α-Calponin is a thin-filament-associated protein which has been implicated in the regulation of smooth muscle contraction. Quantification of the tissue content of rat tail arterial smooth muscle revealed approximately half the amount of α-calponin relative to actin compared with chicken gizzard and other smooth muscles, suggesting that this tissue would be particularly suitable for investigation of the effects of exogenous α-calponin on the contractile properties of permeabilized muscle strips. Rat tail arterial strips demembranated with Triton X-100 retained ≈ 90% of their complement of α-calponin, and exogenous chicken gizzard α-calponin (which conveniently has a slightly lower molecular mass than the rat arterial protein) bound to the permeabilized muscle, presumably through its high affinity for actin. Exogenous α-calponin inhibited force in demembranated muscle strips in a concentration-dependent manner when added at the peak of a submaximal Ca2+-induced contraction, with a half-maximal effect at ≈ 3 µM α-calponin. Pretreatment of demembranated muscle strips with α-calponin inhibited subsequent force development at all concentrations of Ca2+ examined over the activation range. The inhibitory effect of α-calponin was shown to be Ca2+-independent, since exogenous α-calponin also inhibited force in the absence of Ca2+ in demembranated muscle strips containing thiophosphorylated myosin. Phosphorylation of α-calponin on Ser-175 by protein kinase C has been suggested to alleviate the inhibitory effect of α-calponin on smooth muscle contraction. To test this hypothesis, the effects on Ca2+-induced and Ca2+-independent contractions of demembranated muscle strips of phosphorylated α-calponin and three site-specific mutants of α-calponin (in which Ser-175 was replaced by Ala, Asp or Thr) were compared with the effects of unphosphorylated tissue-purified and recombinant wild-type α-calponins. The recombinant wild-type protein behaved identically to the unphosphorylated tissue-purified protein, as did the S175T mutant, which is known to bind actin with high affinity and to inhibit the actin-activated myosin MgATPase in vitro. On the other hand, phosphorylated α-calponin and the S175A and S175D mutants, which bind weakly to actin and have little effect on the actin-activated myosin MgATPase in vitro, failed to cause significant inhibition of force induced by Ca2+ or myosin thiophosphorylation. These results support a role for α-calponin in the regulation of smooth muscle contraction and indicate the functional importance of Ser-175 of α-calponin as a regulatory site of phosphorylation.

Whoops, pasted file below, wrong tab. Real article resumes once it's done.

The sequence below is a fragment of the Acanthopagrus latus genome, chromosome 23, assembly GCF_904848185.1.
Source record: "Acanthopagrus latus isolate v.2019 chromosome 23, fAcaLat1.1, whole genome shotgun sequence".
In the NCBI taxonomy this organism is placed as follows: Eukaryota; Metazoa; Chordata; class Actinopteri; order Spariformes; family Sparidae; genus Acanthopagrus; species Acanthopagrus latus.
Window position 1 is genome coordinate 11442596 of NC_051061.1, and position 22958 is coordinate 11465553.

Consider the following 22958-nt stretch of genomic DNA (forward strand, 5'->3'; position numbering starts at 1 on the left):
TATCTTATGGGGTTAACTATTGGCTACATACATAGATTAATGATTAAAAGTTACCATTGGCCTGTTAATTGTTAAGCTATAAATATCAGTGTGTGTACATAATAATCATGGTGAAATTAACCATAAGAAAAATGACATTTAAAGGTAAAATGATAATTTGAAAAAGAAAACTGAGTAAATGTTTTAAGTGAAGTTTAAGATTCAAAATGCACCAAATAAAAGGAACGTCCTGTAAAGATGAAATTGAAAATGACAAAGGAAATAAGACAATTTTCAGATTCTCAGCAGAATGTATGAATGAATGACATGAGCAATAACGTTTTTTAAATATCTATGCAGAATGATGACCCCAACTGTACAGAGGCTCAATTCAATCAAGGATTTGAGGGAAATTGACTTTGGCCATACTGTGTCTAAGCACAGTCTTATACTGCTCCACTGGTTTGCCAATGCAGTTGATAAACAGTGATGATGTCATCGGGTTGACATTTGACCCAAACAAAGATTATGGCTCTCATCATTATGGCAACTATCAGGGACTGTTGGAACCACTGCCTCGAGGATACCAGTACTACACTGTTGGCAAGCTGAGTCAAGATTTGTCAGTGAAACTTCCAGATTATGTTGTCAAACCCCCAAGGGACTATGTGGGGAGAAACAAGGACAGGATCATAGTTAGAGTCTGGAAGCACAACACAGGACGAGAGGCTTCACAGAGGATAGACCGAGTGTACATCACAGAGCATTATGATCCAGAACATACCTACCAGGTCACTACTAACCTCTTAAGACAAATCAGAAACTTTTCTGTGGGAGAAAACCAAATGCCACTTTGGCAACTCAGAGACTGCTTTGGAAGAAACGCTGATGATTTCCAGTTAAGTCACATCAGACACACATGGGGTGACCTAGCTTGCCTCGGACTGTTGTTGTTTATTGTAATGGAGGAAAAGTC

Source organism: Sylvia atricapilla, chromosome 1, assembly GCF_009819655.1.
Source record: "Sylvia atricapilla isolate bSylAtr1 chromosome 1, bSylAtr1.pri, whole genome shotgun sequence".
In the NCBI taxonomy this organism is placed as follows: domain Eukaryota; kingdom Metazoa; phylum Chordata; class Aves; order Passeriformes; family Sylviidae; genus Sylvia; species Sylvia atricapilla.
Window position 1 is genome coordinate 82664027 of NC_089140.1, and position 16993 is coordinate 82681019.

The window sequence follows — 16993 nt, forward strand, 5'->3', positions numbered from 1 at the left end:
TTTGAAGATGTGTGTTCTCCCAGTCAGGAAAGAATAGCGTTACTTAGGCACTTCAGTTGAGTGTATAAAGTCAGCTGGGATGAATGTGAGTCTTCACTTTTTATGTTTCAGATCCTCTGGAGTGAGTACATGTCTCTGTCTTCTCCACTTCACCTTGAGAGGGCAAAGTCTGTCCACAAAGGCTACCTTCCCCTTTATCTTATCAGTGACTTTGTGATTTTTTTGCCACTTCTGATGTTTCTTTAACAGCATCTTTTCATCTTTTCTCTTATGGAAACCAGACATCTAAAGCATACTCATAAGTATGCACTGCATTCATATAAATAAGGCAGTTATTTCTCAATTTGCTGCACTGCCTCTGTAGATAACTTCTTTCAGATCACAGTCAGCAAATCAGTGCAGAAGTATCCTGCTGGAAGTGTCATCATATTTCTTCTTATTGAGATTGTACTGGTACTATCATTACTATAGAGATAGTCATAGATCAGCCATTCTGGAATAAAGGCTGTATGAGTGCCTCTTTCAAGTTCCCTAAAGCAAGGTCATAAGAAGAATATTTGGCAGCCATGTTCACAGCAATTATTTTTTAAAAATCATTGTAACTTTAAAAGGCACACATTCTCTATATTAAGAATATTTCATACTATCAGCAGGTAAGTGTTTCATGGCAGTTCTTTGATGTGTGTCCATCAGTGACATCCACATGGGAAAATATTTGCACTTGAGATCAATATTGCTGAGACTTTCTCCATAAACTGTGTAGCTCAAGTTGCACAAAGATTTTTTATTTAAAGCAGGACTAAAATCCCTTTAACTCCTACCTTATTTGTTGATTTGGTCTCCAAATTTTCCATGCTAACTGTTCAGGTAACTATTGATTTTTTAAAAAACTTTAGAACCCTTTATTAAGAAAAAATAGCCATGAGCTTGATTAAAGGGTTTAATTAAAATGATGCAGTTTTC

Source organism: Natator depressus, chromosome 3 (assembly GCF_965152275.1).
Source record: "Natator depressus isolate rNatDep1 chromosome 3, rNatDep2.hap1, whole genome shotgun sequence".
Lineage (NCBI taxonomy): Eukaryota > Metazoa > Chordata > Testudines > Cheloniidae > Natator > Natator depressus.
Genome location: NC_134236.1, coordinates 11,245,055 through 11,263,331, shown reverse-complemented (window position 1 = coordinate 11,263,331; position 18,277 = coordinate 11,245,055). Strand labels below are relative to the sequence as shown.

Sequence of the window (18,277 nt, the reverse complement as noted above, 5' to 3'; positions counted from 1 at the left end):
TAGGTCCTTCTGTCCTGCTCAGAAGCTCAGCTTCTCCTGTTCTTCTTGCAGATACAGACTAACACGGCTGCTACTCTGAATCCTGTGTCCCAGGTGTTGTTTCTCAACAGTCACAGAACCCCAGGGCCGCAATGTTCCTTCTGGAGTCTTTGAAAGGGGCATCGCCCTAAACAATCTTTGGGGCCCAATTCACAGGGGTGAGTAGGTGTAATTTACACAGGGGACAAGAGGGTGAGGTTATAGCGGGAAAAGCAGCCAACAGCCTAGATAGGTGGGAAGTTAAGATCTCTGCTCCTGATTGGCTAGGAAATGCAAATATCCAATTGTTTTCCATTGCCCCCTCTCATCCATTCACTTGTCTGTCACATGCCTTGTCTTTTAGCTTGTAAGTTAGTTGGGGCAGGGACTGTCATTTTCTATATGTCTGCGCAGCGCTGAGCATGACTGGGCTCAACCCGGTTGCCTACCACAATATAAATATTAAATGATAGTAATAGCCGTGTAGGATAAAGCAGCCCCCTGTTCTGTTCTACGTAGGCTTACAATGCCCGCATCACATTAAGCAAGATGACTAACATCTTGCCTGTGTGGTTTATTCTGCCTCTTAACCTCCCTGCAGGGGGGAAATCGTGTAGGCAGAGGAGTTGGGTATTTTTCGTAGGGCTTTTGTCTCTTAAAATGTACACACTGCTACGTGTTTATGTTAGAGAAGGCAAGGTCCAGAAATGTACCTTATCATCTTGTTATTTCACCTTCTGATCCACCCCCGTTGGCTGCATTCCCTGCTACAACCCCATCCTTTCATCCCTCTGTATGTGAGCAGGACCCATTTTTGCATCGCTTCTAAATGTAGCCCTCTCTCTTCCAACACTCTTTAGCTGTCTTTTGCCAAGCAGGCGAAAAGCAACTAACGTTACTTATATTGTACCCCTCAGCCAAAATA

Present address: Department of Pharmacology, The Tokyo Metropolitan Institute of Medical Science, 3-18-22 Honkomagome, Bunkyo-ku, Tokyo 113, Japan.